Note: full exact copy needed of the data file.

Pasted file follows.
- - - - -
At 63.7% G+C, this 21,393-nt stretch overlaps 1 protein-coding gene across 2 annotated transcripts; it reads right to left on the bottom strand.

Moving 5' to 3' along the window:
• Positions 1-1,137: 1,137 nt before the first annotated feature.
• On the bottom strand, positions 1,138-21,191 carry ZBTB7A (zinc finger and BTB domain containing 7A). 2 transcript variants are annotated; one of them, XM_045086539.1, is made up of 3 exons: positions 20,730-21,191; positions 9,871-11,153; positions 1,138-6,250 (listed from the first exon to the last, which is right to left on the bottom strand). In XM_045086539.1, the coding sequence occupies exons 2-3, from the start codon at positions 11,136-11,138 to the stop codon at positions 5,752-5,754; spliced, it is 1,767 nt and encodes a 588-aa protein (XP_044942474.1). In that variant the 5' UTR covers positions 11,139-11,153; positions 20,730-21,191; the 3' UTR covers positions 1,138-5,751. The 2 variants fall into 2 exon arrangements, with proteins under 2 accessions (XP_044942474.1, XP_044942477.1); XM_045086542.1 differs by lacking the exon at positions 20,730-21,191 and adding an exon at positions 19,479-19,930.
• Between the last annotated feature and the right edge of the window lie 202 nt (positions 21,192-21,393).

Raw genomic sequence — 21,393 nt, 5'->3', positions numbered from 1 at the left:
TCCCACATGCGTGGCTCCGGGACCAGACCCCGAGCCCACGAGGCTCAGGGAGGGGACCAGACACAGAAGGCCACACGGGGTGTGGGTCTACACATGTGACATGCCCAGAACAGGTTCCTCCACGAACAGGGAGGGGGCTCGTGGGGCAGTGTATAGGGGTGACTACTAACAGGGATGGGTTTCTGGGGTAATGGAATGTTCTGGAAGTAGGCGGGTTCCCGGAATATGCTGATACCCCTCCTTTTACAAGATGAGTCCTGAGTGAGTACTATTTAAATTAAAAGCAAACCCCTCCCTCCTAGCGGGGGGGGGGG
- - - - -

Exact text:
At 63.7% G+C, this 21,393-nt stretch overlaps 1 protein-coding gene across 2 annotated transcripts; it reads right to left on the bottom strand.

Moving 5' to 3' along the window:
• Positions 1-1,137: 1,137 nt before the first annotated feature.
• On the bottom strand, positions 1,138-21,191 carry ZBTB7A (zinc finger and BTB domain containing 7A). 2 transcript variants are annotated; one of them, XM_045086539.1, is made up of 3 exons: positions 20,730-21,191; positions 9,871-11,153; positions 1,138-6,250 (listed from the first exon to the last, which is right to left on the bottom strand). In XM_045086539.1, the coding sequence occupies exons 2-3, from the start codon at positions 11,136-11,138 to the stop codon at positions 5,752-5,754; spliced, it is 1,767 nt and encodes a 588-aa protein (XP_044942474.1). In that variant the 5' UTR covers positions 11,139-11,153; positions 20,730-21,191; the 3' UTR covers positions 1,138-5,751. The 2 variants fall into 2 exon arrangements, with proteins under 2 accessions (XP_044942474.1, XP_044942477.1); XM_045086542.1 differs by lacking the exon at positions 20,730-21,191 and adding an exon at positions 19,479-19,930.
• Between the last annotated feature and the right edge of the window lie 202 nt (positions 21,192-21,393).

Raw genomic sequence — 21,393 nt, 5'->3', positions numbered from 1 at the left:
TCCCACATGCGTGGCTCCGGGACCAGACCCCGAGCCCACGAGGCTCAGGGAGGGGACCAGACACAGAAGGCCACACGGGGTGTGGGTCTACACATGTGACATGCCCAGAACAGGTTCCTCCACGAACAGGGAGGGGGCTCGTGGGGCAGTGTATAGGGGTGACTACTAACAGGGATGGGTTTCTGGGGTAATGGAATGTTCTGGAAGTAGGCGGGTTCCCGGAATATGCTGATACCCCTCCTTTTACAAGATGAGTCCTGAGTGAGTACTATTTAAATTAAAAGCAAACCCCTCCCTCCTAGCGGGGGGGGGGG